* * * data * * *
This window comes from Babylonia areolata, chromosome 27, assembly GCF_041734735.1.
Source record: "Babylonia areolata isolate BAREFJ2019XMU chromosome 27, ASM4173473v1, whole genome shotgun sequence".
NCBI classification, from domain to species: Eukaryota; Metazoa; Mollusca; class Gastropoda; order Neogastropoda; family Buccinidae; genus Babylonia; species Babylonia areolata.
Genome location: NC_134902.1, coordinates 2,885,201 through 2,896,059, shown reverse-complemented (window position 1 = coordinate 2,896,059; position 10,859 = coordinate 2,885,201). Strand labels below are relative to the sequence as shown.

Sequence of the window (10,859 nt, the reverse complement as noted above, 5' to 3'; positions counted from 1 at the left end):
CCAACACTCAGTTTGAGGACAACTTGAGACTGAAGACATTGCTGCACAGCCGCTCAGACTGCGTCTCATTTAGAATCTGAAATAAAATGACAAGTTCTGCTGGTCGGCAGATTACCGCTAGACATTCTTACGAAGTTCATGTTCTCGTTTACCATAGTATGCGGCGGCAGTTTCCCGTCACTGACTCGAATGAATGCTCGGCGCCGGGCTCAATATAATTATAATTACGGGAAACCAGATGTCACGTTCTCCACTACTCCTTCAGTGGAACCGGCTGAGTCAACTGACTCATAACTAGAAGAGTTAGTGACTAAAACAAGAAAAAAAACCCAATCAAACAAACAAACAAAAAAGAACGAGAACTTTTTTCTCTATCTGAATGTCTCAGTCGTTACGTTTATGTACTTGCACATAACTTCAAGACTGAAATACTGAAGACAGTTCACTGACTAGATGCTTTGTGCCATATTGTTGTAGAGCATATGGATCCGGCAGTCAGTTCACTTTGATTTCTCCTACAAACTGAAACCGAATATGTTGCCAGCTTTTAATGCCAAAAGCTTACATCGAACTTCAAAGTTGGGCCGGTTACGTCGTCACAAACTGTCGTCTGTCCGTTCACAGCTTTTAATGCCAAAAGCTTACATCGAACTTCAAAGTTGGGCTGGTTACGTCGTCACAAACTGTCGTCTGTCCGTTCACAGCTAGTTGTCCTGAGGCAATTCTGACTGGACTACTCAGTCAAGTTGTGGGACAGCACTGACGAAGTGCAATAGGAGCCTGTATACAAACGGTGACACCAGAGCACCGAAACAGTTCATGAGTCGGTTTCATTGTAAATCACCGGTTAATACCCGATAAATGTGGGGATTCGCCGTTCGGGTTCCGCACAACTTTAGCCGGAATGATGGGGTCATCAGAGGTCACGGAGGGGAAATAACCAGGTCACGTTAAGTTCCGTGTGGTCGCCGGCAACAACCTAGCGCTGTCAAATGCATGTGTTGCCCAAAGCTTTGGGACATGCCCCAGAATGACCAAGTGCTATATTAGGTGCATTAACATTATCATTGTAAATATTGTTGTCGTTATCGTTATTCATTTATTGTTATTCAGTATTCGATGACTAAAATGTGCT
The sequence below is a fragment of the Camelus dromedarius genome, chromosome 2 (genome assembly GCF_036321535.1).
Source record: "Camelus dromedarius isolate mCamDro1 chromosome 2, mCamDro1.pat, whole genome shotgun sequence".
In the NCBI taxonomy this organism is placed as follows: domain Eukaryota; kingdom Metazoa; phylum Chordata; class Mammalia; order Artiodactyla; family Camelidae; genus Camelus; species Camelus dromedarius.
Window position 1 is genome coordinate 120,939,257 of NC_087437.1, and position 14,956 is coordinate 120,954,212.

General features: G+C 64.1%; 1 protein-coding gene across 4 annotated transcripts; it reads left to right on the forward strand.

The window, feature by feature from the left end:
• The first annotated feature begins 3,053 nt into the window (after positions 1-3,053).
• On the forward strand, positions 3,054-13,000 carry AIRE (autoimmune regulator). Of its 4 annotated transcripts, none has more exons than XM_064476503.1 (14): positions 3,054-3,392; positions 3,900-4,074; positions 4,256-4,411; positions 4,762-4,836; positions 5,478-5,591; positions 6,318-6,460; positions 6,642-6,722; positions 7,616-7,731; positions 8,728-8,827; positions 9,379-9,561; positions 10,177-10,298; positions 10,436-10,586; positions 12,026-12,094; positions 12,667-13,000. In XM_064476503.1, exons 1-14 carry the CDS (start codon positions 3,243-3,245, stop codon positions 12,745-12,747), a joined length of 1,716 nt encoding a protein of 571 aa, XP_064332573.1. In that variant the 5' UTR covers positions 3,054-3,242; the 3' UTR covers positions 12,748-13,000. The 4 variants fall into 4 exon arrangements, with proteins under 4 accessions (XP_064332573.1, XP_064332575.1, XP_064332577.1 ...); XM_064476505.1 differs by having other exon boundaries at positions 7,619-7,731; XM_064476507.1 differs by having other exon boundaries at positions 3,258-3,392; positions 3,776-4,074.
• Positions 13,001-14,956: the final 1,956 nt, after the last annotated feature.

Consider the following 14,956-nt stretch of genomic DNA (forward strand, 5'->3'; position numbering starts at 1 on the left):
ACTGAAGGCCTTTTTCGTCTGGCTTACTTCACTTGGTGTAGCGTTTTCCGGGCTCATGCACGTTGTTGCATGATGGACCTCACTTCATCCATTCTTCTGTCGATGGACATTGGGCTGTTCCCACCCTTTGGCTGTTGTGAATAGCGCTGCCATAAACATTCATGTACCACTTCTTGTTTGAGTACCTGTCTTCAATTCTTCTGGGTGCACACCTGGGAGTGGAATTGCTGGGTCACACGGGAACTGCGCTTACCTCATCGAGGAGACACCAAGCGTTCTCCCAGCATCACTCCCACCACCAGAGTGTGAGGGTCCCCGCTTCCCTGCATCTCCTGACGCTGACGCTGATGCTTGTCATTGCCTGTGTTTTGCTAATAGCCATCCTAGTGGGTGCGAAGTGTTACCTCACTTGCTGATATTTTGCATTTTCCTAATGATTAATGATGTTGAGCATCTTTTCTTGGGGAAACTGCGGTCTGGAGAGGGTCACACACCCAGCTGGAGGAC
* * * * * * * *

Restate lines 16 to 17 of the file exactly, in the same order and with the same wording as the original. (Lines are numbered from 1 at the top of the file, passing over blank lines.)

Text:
Consider the following 14,956-nt stretch of genomic DNA (forward strand, 5'->3'; position numbering starts at 1 on the left):
ACTGAAGGCCTTTTTCGTCTGGCTTACTTCACTTGGTGTAGCGTTTTCCGGGCTCATGCACGTTGTTGCATGATGGACCTCACTTCATCCATTCTTCTGTCGATGGACATTGGGCTGTTCCCACCCTTTGGCTGTTGTGAATAGCGCTGCCATAAACATTCATGTACCACTTCTTGTTTGAGTACCTGTCTTCAATTCTTCTGGGTGCACACCTGGGAGTGGAATTGCTGGGTCACACGGGAACTGCGCTTACCTCATCGAGGAGACACCAAGCGTTCTCCCAGCATCACTCCCACCACCAGAGTGTGAGGGTCCCCGCTTCCCTGCATCTCCTGACGCTGACGCTGATGCTTGTCATTGCCTGTGTTTTGCTAATAGCCATCCTAGTGGGTGCGAAGTGTTACCTCACTTGCTGATATTTTGCATTTTCCTAATGATTAATGATGTTGAGCATCTTTTCTTGGGGAAACTGCGGTCTGGAGAGGGTCACACACCCAGCTGGAGGAC